Premaxillary Repositioning in the Severe Form of Bilateral Cleft Lip and Palate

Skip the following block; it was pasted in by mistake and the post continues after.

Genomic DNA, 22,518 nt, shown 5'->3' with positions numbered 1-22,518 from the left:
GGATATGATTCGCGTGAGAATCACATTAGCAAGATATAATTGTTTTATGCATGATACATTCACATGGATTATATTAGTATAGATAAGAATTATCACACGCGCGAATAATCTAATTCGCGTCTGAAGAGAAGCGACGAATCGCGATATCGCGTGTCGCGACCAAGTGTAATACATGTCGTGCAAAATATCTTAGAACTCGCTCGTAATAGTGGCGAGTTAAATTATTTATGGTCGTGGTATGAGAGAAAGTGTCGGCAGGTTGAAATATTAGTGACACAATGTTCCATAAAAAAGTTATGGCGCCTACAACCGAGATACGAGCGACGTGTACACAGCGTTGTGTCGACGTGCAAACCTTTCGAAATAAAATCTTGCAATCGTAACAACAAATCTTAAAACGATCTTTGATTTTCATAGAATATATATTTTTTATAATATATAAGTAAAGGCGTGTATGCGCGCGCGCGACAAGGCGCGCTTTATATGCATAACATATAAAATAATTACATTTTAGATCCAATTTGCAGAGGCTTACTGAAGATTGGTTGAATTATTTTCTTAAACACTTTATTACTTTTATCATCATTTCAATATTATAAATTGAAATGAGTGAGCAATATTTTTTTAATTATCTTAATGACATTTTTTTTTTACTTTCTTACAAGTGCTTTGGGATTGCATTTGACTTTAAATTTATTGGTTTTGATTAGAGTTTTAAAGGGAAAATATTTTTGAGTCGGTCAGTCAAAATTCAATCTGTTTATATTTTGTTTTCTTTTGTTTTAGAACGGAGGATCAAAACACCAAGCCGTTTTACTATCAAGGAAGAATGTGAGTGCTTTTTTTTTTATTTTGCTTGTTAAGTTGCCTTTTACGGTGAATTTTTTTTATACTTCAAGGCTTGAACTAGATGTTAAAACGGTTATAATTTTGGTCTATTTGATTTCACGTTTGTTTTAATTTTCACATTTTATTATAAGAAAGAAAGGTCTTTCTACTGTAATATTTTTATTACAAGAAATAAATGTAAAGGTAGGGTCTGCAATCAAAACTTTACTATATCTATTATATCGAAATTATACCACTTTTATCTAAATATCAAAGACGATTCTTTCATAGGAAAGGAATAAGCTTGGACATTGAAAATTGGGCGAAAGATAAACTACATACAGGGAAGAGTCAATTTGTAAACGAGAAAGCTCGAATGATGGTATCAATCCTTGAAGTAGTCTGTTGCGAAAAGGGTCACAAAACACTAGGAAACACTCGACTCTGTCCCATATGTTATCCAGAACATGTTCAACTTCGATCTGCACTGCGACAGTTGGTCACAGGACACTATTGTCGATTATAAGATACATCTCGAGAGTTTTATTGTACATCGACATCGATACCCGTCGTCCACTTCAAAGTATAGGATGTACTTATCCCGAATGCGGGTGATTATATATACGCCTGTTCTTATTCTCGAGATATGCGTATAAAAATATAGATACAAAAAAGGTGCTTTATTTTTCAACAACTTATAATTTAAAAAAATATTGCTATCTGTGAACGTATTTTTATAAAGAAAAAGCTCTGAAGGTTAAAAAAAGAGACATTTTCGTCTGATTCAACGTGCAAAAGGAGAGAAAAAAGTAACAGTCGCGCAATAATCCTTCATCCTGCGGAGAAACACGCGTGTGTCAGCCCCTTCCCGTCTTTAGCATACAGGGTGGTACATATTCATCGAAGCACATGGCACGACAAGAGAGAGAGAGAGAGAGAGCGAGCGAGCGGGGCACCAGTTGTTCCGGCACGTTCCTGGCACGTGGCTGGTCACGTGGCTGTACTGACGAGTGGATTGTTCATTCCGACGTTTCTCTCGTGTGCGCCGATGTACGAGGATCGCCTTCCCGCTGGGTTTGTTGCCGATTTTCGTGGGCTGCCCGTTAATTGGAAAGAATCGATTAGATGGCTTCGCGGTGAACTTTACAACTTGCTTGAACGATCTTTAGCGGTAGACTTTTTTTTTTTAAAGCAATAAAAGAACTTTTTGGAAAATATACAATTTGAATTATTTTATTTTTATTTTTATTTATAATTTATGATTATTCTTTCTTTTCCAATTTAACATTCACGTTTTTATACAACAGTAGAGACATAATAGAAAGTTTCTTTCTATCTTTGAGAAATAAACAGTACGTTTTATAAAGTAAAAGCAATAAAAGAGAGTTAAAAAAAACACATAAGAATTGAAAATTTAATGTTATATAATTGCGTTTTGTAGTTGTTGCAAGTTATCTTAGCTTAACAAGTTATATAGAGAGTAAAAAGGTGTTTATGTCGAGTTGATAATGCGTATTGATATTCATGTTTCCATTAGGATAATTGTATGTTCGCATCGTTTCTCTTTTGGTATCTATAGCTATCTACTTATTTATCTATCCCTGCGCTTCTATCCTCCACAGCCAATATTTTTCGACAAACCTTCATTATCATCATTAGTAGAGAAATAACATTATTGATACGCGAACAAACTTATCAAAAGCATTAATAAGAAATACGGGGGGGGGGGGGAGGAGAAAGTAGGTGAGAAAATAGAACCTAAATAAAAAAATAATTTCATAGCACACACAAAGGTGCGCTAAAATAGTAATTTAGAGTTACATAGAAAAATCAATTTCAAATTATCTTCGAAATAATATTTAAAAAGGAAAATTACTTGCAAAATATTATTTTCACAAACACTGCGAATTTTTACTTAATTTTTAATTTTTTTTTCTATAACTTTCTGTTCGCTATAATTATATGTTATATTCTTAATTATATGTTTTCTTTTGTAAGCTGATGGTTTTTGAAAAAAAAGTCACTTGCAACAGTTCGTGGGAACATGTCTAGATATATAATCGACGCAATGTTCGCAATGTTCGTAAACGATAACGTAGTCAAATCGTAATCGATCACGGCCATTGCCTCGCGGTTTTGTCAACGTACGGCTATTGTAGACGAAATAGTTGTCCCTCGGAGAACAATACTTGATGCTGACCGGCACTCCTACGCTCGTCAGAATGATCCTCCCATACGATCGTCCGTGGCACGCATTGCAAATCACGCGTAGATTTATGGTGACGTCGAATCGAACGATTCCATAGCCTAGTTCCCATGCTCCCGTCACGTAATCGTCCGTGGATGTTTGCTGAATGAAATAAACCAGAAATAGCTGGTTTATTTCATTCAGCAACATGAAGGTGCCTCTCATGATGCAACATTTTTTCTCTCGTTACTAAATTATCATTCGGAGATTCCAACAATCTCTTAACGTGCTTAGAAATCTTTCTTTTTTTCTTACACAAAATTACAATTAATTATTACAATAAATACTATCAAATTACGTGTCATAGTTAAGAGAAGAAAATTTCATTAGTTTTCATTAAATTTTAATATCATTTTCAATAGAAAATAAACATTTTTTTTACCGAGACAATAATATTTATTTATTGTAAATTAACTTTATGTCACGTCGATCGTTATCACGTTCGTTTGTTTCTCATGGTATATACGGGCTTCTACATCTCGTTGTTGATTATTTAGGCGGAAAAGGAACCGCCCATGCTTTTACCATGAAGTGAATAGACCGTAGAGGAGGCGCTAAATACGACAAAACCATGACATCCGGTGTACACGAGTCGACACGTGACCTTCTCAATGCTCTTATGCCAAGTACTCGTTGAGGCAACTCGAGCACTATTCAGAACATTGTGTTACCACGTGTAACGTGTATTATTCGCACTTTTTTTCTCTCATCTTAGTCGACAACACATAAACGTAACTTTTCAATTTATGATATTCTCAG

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Severe forms of bilateral cleft lip and palate remain a challenging issue. Although nasoalveolar molding dramatically improves overall treatment success, the position of the premaxilla often remains dislocated. The authors attempted to relocate the malpositioned premaxilla into the correct position to obtain the correct three-dimensional (3D) maxillary arch structure and growth. Eight patients with severe bilateral cleft lip and palate were treated with premaxillary osteotomy for premaxilla repositioning. The position of the premaxilla was measured directly using cephalometry. Two raters including orthodontists evaluated the 3D (anteroposterior, transverse, and sagittal) outcomes. Regarding the long-term effects of premaxillary repositioning on midfacial growth, 3D computed tomography scan data were used, including the measurement of the SNA, SNB, and ANB angles according to the time period (T0: preoperative; T1: immediate postoperative; T2: long-term postoperative). All bilateral cleft lips and palates were satisfactorily repaired without any complications, including any premaxillary vascular compromise, nonunion, and occlusal instability. The average visual analog scale scores (0–5) of the anteroposterior, vertical, and transverse dimensions were 3.9, 3.7, and 3.2, respectively. Regarding the effect of premaxillary repositioning on midfacial hypoplasia, the change in the ANB between T1 and T2 was not significant, implying that premaxillary repositioning did not affect the long-term harmony between the maxilla and mandible (ANB of T2–T1: P = 0.1016) based on interim growth data at the time of follow-up and study completion. Premaxillary repositioning effectively corrected the malpositioned premaxilla and repaired the accompanying wide alveolar cleft, achieving successful restoration of maxillary arch coordination. In addition, premaxillary osteotomy after 8 years of age does not seem to cause significant maxillary retrusion.

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